The genuine nssm.exe file is a software component of NSSM by Iian Patterson.
Non-Sucking Service Manager is a service manager for Microsoft Windows. Nssm.exe launches the Non-Sucking Service Manager program. This is not an essential Windows process and can be disabled if known to create problems. NSSM is a free utility that manages background and foreground services and processes. The program can be set to automatically restart failing services. The program also logs all progress in an Event Log, making it easier to identify applications that aren't behaving as they should. Iian Patterson is a programmer that develops Windows utility and networking programs such as Remoteactions, Logrotate, lnkedit, Layered Window, Ofpsounds, NSSM service helper, and Kerberos.
NSSM stands for The Non-Sucking Service Manager launcher
The .exe extension on a filename indicates an executable file. Executable files may, in some cases, harm your computer. Therefore, please read below to decide for yourself whether the nssm.exe on your computer is a Trojan that you should remove, or whether it is a file belonging to the Windows operating system or to a trusted application.
The process known as The non-sucking service manager or namehelp or Client or Coingeek
appears to belong to software NSSM 64-bit or NSSM 32-bit or Host Service or namehelp or Client or RCS or Disconnect Desktop
by Aqualab or Client or Disconnect.
Description: Nssm.exe is not essential for the Windows OS and causes relatively few problems. Nssm.exe is located in a subfolder of the user's profile folder or sometimes in a subfolder of C:\ or in a subfolder of the user's "Documents" folder.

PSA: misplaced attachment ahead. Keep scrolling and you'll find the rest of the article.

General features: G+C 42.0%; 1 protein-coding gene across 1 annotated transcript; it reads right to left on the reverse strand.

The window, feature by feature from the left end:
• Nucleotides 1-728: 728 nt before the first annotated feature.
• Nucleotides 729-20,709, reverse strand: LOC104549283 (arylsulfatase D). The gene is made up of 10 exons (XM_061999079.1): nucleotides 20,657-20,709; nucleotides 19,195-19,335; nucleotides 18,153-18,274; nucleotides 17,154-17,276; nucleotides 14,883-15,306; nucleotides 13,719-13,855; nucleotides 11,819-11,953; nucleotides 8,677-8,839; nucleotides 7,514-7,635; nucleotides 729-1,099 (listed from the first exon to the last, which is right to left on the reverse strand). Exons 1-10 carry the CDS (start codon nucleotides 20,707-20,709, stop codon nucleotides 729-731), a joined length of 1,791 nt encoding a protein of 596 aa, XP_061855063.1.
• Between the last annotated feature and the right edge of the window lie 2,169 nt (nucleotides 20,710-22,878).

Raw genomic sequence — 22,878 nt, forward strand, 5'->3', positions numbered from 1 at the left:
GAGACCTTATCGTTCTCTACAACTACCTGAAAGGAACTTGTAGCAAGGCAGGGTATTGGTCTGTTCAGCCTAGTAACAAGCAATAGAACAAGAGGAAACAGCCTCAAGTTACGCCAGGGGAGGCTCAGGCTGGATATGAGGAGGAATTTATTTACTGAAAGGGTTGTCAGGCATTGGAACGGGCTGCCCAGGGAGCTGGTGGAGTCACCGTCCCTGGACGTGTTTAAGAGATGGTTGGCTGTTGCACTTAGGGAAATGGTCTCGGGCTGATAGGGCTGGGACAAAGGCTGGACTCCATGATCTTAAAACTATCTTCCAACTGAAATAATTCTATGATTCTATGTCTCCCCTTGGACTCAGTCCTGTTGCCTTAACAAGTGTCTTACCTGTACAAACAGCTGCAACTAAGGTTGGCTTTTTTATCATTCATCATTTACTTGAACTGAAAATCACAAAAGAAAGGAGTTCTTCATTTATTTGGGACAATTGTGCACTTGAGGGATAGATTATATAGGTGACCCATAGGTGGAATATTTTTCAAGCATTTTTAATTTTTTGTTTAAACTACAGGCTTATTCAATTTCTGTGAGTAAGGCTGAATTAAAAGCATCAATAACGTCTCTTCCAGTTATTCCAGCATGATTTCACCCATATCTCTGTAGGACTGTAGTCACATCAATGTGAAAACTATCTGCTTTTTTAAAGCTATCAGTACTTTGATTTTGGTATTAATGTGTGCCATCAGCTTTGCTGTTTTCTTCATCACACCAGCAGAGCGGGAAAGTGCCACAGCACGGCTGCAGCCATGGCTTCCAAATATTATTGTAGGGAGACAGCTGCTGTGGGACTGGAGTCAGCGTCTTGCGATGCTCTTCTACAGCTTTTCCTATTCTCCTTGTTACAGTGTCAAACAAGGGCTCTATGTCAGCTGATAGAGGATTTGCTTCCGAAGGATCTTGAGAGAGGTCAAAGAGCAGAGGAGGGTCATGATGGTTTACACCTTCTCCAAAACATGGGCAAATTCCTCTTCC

Known file sizes on Windows 10/8/7/XP are 294,912 bytes (99% of all occurrences) or 338,944 bytes.
The program is not visible. Nssm.exe is not a Windows system file. The nssm.exe file is a file with no information about its developer. Nssm.exe is able to monitor applications. Therefore the technical security rating is 71% dangerous.
Recommended: Identify nssm.exe related errors
Important: Some malware also uses the file name nssm.exe, for example VirTool:Win32/VBInject.gen!DM (detected by Microsoft), and TROJ_GEN.RB3E1JL (detected by TrendMicro). Therefore, you should check the nssm.exe process on your PC to see if it is a threat. We recommend Security Task Manager for verifying your computer's security. This was one of the Top Download Picks of The Washington Post and PC World.
A clean and tidy computer is the key requirement for avoiding problems with nssm. This means running a scan for malware, cleaning your hard drive using 1cleanmgr and 2sfc /scannow, 3uninstalling programs that you no longer need, checking for Autostart programs (using 4msconfig) and enabling Windows' 5Automatic Update. Always remember to perform periodic backups, or at least to set restore points.
Should you experience an actual problem, try to recall the last thing you did, or the last thing you installed before the problem appeared for the first time. Use the 6resmon command to identify the processes that are causing your problem. Even for serious problems, rather than reinstalling Windows, you are better off repairing of your installation or, for Windows 8 and later versions, executing the 7DISM.exe /Online /Cleanup-image /Restorehealth command. This allows you to repair the operating system without losing data.
To help you analyze the nssm.exe process on your computer, the following programs have proven to be helpful: ASecurity Task Manager displays all running Windows tasks, including embedded hidden processes, such as keyboard and browser monitoring or Autostart entries. A unique security risk rating indicates the likelihood of the process being potential spyware, malware or a Trojan. BMalwarebytes Anti-Malware detects and removes sleeping spyware, adware, Trojans, keyloggers, malware and trackers from your hard drive.